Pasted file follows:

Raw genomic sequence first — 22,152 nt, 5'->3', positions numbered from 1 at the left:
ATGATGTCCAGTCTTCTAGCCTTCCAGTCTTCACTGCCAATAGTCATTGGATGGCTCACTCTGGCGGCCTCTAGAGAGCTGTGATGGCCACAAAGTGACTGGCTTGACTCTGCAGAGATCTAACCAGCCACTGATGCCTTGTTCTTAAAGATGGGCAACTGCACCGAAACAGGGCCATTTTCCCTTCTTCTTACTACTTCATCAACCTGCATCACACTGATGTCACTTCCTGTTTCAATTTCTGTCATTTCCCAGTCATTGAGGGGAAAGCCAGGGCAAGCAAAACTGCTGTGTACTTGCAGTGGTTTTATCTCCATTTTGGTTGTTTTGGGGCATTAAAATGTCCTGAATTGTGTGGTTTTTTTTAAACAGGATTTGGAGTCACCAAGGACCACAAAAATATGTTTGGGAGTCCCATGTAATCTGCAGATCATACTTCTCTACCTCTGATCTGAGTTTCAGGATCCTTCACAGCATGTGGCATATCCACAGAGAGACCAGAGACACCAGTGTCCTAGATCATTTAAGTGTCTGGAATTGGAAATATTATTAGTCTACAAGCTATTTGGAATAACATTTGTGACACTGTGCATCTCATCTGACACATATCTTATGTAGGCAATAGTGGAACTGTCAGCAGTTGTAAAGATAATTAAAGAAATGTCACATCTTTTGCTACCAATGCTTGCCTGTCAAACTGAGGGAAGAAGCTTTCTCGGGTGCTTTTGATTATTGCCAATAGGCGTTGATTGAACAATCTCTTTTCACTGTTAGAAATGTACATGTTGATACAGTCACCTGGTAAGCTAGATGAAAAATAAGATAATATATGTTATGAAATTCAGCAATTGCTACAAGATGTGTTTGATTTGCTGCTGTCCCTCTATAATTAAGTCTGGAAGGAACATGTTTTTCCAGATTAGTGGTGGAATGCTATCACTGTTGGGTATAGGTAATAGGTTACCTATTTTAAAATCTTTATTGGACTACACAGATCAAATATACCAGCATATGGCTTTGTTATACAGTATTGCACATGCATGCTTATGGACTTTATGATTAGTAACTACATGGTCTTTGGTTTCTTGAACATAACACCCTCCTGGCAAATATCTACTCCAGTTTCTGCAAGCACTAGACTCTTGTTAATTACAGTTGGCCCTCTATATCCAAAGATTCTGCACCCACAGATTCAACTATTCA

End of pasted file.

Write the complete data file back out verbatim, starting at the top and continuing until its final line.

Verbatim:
Raw genomic sequence first — 22,152 nt, 5'->3', positions numbered from 1 at the left:
ATGATGTCCAGTCTTCTAGCCTTCCAGTCTTCACTGCCAATAGTCATTGGATGGCTCACTCTGGCGGCCTCTAGAGAGCTGTGATGGCCACAAAGTGACTGGCTTGACTCTGCAGAGATCTAACCAGCCACTGATGCCTTGTTCTTAAAGATGGGCAACTGCACCGAAACAGGGCCATTTTCCCTTCTTCTTACTACTTCATCAACCTGCATCACACTGATGTCACTTCCTGTTTCAATTTCTGTCATTTCCCAGTCATTGAGGGGAAAGCCAGGGCAAGCAAAACTGCTGTGTACTTGCAGTGGTTTTATCTCCATTTTGGTTGTTTTGGGGCATTAAAATGTCCTGAATTGTGTGGTTTTTTTTAAACAGGATTTGGAGTCACCAAGGACCACAAAAATATGTTTGGGAGTCCCATGTAATCTGCAGATCATACTTCTCTACCTCTGATCTGAGTTTCAGGATCCTTCACAGCATGTGGCATATCCACAGAGAGACCAGAGACACCAGTGTCCTAGATCATTTAAGTGTCTGGAATTGGAAATATTATTAGTCTACAAGCTATTTGGAATAACATTTGTGACACTGTGCATCTCATCTGACACATATCTTATGTAGGCAATAGTGGAACTGTCAGCAGTTGTAAAGATAATTAAAGAAATGTCACATCTTTTGCTACCAATGCTTGCCTGTCAAACTGAGGGAAGAAGCTTTCTCGGGTGCTTTTGATTATTGCCAATAGGCGTTGATTGAACAATCTCTTTTCACTGTTAGAAATGTACATGTTGATACAGTCACCTGGTAAGCTAGATGAAAAATAAGATAATATATGTTATGAAATTCAGCAATTGCTACAAGATGTGTTTGATTTGCTGCTGTCCCTCTATAATTAAGTCTGGAAGGAACATGTTTTTCCAGATTAGTGGTGGAATGCTATCACTGTTGGGTATAGGTAATAGGTTACCTATTTTAAAATCTTTATTGGACTACACAGATCAAATATACCAGCATATGGCTTTGTTATACAGTATTGCACATGCATGCTTATGGACTTTATGATTAGTAACTACATGGTCTTTGGTTTCTTGAACATAACACCCTCCTGGCAAATATCTACTCCAGTTTCTGCAAGCACTAGACTCTTGTTAATTACAGTTGGCCCTCTATATCCAAAGATTCTGCACCCACAGATTCAACTATTCA